Poland’s eurosceptic Law and Justice party (PiS) was on course to unseat the ruling Civic Platform (PO) after eight years in power, an exit poll showed late yesterday, a result that could set the country at odds with some of its European allies.

Run by Jaroslaw Kaczynski, the twin brother of Poland’s late president Lech, PiS secured 39.1 per cent of the vote, well ahead of the centrist, staunchly pro-European Union PO on 23.4 per cent, said pollster Ipsos.

A triumphant Kaczynski immediately declared victory. Such a score would give PiS 242 seats in the 460-member lower house of parliament, the exit poll showed, allowing the party to govern alone without the need for a coalition partner.

Prime Minister Ewa Kopacz of PO swiftly conceded defeat.

Poland has seen its economy, the largest in ex-communist central Europe, expand by nearly 50 per cent in the last decade. But PiS was able to tap into widespread anger that the fruits of growth have not been evenly shared among the country’s 38 million people. Distrustful of the EU and an advocate of a strong Nato stance in dealing with Moscow, the party opposes joining the Eurozone any time soon, promises more welfare spending on the poor and wants banks subject to new taxation.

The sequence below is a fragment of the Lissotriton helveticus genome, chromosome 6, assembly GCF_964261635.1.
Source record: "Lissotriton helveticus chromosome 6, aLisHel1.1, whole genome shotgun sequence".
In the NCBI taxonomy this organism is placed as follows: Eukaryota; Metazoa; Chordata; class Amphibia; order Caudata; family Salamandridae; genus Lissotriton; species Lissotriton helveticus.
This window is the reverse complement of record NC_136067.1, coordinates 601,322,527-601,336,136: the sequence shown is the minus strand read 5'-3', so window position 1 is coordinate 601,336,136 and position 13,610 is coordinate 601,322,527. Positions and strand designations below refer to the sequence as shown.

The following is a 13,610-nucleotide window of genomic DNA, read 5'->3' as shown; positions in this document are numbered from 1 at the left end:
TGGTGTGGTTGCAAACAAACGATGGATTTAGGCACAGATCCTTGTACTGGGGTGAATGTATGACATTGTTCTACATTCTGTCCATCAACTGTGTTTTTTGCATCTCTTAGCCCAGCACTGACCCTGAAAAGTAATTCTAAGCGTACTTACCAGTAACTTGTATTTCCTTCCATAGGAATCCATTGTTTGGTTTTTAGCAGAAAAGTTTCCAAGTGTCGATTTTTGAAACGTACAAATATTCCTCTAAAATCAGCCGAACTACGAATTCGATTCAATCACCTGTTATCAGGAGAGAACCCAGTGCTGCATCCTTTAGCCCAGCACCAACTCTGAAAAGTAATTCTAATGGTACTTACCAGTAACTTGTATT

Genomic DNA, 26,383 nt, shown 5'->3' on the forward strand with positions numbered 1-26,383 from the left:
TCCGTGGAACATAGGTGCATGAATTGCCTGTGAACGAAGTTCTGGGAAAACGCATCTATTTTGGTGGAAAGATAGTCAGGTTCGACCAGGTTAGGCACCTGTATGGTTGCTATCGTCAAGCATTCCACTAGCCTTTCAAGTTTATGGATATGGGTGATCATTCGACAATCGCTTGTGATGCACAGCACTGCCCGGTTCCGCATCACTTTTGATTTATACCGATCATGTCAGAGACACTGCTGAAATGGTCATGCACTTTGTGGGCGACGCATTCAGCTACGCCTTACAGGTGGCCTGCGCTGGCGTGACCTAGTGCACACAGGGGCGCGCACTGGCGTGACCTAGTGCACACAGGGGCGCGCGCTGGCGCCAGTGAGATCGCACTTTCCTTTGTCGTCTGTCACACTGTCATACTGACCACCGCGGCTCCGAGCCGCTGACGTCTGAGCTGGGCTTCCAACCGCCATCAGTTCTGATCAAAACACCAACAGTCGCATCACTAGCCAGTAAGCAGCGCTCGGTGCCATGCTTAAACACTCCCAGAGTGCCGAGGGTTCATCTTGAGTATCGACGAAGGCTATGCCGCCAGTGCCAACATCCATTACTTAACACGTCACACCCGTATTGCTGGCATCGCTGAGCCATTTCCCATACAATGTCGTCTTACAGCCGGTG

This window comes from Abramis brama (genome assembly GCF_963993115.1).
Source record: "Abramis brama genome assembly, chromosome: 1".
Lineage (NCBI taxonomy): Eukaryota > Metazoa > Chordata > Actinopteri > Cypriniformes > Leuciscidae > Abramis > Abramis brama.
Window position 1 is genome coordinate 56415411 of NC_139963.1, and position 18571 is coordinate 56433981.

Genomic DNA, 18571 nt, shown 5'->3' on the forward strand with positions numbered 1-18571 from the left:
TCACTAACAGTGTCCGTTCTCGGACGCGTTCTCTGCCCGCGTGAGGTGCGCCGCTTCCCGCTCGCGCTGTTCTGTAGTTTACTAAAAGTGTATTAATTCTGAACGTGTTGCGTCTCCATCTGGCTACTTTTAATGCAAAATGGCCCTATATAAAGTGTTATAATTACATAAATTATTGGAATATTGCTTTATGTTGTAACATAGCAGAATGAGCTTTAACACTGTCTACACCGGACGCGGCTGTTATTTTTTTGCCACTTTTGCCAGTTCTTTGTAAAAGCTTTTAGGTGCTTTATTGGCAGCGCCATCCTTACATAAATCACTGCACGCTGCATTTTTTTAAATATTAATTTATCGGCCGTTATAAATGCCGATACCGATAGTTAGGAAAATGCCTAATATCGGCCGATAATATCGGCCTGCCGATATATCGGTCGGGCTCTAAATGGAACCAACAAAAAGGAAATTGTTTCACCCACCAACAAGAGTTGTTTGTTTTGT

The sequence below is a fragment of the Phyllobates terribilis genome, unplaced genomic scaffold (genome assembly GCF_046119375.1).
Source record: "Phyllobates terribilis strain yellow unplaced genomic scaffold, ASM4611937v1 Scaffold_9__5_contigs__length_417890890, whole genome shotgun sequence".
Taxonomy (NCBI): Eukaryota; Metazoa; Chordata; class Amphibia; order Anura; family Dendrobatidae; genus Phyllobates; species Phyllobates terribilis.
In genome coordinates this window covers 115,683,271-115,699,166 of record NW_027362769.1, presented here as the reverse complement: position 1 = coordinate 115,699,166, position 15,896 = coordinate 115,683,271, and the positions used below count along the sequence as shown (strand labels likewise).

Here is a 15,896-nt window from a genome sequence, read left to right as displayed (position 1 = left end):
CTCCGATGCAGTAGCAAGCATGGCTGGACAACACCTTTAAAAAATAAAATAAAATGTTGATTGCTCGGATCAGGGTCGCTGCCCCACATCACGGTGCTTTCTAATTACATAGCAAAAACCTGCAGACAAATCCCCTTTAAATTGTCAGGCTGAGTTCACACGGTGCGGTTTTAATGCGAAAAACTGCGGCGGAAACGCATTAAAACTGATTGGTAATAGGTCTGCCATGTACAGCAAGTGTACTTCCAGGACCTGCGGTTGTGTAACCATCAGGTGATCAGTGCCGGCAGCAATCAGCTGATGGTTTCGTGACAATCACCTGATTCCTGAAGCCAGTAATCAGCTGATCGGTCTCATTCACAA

Distrustful of EU and an advocate of a strong Nato stance in dealing with Moscow

PiS has opposed relocating migrants from the Middle East to Poland, arguing they could threaten Poland’s Catholic way of life. Mr Kaczynski raised eyebrows this month by warning they could bring disease and parasites with them.

On the campaign trail, Mr Kaczynski and other PiS leaders sought to tap into anger that the economic success is not more evenly shared out and into nationalist sentiment fanned by immigration fears, particularly among young voters.

“There is a broader phenomenon of a return to national, religious, community values being seen all across Europe,” said analyst Aleksander Smolar.

“PiS uses clear... language in this respect.”

PiS advocates a robust Western approach towards Russia, especially following Moscow’s 2014 annexation of the Crimean peninsula in Poland’s eastern neighbour Ukraine.

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